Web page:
Through organic farming, farmers say have had their best yields with low cost agriculture inputs and have produced enough food to enable children to eat three full balanced meals a day.
Speaking on behalf of farmers during a farmers’ day held at Serutle village in Nthabiseng, farmer Matheko Lei said that with organic farming farmers now use indigenous seeds and kraal manure to improve soil fertility, instead of using expensive high breed seeds and chemical fertilisers that they could not afford.
“Best yields will enable the community to maintain their food security, where they will be able to provide good nutrition, win the war against malnutrition and prolong the lives of HIV infected people,” Lei said.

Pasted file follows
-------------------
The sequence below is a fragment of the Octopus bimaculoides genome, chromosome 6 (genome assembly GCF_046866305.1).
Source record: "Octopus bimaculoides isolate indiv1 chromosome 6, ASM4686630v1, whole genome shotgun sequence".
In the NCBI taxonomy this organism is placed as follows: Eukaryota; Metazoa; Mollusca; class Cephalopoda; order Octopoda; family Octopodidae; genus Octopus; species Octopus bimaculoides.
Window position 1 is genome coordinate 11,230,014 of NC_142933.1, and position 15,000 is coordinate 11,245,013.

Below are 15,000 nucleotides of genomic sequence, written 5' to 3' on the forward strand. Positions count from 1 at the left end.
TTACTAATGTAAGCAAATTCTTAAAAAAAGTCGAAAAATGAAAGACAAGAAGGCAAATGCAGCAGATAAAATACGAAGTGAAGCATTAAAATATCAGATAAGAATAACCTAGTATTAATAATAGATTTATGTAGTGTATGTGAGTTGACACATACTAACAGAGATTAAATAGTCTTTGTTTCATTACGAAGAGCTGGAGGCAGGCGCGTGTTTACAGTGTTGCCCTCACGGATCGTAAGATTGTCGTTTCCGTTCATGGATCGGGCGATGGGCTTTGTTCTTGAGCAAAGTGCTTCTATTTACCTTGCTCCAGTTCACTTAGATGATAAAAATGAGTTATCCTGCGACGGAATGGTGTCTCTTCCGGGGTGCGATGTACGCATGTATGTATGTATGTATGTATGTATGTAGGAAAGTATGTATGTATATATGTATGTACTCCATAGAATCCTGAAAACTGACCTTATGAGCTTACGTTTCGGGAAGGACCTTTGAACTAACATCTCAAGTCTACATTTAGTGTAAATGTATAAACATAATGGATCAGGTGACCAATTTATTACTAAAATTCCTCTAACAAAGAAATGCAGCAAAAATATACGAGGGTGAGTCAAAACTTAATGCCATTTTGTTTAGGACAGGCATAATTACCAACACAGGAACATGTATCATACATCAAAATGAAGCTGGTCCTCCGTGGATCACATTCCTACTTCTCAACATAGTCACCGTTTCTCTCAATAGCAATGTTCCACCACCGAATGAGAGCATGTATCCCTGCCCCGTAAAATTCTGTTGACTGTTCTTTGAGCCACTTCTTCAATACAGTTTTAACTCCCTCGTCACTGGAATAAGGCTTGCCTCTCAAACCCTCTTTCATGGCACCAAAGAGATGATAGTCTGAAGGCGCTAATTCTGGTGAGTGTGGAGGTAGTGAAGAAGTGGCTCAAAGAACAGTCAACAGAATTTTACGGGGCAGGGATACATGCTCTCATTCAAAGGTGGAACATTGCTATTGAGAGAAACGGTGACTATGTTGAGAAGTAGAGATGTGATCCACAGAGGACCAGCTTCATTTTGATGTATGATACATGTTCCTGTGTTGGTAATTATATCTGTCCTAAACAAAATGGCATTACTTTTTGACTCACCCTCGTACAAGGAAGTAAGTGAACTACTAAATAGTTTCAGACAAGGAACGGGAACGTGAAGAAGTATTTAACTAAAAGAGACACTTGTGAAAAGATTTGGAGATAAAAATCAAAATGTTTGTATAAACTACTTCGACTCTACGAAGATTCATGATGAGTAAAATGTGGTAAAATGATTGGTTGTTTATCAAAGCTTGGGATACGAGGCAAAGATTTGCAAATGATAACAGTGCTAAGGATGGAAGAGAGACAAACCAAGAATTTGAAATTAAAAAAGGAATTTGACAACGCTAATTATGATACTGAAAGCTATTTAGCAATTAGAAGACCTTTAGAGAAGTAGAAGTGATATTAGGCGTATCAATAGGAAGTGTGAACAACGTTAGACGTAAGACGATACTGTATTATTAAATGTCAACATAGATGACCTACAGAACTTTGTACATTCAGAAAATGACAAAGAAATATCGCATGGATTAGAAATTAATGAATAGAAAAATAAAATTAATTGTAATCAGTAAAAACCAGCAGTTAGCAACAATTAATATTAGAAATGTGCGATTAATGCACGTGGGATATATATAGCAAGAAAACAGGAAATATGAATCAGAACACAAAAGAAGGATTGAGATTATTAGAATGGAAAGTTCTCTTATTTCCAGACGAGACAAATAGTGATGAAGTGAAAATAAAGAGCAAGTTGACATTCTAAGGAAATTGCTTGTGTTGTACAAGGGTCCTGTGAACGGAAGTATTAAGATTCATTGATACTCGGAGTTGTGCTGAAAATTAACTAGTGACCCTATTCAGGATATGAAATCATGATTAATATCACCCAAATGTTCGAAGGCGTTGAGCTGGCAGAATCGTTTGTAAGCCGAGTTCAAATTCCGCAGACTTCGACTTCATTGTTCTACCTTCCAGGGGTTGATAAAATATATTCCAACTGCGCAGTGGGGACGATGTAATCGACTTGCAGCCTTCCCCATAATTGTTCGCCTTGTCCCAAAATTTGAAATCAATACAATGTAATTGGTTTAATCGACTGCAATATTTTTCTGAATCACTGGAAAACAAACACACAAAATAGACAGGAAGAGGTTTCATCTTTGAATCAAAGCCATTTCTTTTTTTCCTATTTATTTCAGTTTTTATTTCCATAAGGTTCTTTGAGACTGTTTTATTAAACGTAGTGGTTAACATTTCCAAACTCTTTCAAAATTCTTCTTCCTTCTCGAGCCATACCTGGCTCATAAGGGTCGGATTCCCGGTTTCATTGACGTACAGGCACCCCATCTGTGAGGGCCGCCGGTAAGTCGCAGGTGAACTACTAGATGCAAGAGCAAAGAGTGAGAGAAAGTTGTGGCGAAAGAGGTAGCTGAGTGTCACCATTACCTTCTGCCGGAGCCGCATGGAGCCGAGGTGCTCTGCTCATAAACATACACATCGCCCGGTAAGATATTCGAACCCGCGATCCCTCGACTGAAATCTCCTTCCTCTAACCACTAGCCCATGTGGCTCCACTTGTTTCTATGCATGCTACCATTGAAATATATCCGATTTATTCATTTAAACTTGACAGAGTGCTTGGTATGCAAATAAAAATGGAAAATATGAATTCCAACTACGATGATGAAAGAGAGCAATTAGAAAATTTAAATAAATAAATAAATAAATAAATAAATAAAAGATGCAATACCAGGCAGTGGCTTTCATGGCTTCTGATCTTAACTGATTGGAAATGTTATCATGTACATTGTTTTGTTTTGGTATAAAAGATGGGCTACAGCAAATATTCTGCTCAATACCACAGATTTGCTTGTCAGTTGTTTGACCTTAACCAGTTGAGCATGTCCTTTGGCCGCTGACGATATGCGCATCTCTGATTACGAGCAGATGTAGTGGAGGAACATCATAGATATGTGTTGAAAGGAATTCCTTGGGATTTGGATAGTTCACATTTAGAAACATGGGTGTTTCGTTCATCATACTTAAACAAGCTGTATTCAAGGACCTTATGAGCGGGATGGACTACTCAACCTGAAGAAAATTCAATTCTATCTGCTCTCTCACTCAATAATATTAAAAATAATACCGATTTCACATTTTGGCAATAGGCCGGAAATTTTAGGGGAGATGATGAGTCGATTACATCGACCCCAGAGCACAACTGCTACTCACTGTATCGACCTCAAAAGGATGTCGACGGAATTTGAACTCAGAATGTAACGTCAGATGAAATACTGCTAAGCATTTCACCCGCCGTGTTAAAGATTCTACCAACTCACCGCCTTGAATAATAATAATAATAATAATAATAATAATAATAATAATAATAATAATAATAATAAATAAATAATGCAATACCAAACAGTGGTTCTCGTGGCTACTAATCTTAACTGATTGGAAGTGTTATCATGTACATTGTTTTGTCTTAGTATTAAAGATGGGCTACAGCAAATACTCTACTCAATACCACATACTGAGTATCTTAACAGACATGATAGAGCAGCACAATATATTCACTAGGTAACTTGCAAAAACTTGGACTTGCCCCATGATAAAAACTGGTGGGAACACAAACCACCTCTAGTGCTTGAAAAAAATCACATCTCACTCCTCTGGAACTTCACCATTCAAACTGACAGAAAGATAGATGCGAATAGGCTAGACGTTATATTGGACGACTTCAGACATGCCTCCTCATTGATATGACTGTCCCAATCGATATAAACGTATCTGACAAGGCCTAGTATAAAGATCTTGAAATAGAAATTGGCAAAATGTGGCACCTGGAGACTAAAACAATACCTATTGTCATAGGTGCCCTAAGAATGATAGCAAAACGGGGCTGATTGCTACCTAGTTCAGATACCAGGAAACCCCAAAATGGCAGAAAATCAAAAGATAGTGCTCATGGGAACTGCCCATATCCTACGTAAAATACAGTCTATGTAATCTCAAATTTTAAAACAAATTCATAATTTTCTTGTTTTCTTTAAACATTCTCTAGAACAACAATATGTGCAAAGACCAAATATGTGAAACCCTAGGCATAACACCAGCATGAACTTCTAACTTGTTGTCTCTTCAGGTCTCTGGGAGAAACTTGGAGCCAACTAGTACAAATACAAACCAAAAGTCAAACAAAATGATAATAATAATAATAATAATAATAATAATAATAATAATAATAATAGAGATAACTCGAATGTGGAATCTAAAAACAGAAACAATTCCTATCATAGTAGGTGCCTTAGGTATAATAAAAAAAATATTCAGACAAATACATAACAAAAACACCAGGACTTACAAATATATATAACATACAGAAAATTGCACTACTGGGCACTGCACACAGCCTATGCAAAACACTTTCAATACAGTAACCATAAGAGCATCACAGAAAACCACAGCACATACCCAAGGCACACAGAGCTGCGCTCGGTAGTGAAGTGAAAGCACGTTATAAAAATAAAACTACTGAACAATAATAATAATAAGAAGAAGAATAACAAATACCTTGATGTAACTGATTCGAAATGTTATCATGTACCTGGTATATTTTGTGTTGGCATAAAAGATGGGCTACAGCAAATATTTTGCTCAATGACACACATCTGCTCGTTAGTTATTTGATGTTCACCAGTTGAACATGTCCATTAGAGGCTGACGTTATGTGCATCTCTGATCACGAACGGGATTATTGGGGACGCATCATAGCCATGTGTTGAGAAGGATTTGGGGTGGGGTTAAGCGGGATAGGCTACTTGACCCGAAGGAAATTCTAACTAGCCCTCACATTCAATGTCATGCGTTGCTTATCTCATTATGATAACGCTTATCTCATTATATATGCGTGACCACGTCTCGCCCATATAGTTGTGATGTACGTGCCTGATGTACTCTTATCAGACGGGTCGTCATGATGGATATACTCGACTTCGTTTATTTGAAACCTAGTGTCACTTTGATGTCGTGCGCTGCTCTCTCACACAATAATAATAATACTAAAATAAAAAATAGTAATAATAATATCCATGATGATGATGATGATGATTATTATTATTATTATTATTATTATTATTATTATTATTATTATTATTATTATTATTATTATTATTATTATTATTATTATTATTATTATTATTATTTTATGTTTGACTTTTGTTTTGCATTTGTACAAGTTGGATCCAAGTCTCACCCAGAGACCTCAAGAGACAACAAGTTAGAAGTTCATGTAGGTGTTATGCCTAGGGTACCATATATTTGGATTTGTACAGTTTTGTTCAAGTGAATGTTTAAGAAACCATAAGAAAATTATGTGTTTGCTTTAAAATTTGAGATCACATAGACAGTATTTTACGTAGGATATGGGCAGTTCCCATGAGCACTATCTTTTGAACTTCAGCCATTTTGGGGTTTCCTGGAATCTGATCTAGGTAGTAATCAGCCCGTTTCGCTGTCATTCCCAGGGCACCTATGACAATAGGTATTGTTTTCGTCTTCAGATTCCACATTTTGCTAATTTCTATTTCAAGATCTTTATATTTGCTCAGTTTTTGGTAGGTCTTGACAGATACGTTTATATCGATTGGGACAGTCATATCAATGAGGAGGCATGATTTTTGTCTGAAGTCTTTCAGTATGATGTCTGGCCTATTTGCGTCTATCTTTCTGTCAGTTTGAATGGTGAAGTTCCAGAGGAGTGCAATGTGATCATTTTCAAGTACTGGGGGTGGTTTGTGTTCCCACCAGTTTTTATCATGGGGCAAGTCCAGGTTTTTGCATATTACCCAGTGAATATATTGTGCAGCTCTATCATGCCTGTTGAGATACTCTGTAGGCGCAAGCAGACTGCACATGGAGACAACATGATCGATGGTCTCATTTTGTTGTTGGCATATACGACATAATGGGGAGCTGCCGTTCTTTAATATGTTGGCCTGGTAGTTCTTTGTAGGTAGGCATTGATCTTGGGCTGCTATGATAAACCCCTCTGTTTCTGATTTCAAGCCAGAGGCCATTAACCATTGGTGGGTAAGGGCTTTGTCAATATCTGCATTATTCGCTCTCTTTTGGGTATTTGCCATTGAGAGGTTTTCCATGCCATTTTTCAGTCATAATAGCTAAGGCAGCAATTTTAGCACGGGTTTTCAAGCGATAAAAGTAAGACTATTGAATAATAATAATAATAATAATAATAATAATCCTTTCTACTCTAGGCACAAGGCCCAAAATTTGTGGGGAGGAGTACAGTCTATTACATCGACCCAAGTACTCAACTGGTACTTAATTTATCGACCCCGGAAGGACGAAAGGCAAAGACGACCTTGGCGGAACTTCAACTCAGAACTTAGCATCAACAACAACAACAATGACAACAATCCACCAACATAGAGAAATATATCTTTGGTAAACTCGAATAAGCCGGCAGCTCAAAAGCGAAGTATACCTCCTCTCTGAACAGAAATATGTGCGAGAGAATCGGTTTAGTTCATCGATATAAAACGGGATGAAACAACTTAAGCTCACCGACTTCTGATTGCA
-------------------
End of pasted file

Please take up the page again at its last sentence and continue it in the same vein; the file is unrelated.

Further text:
She appealed to those who were not practising organic farming to join them, and protect the health of their children through proper nutrition.
Speaking at the same occasion, Botha Bothe District Agriculture Officer Monica Hopkins commended the farmers: “The agricultural exhibits displayed today show that the national food security policy that the government advocates has been achieved by World Vision in Nthabiseng.”
Hopkins said she was encouraged to see that World Vision advocates for indigenous seeds and organic farming in order to reduce cost and ensure participation of the poor in food production in the country.
“Our aim is to empower farmers with necessary skills to be able to produce their own food even after the phase out of the NANAFS project,” said World Vision Food Security Manager Ratlala Montsi.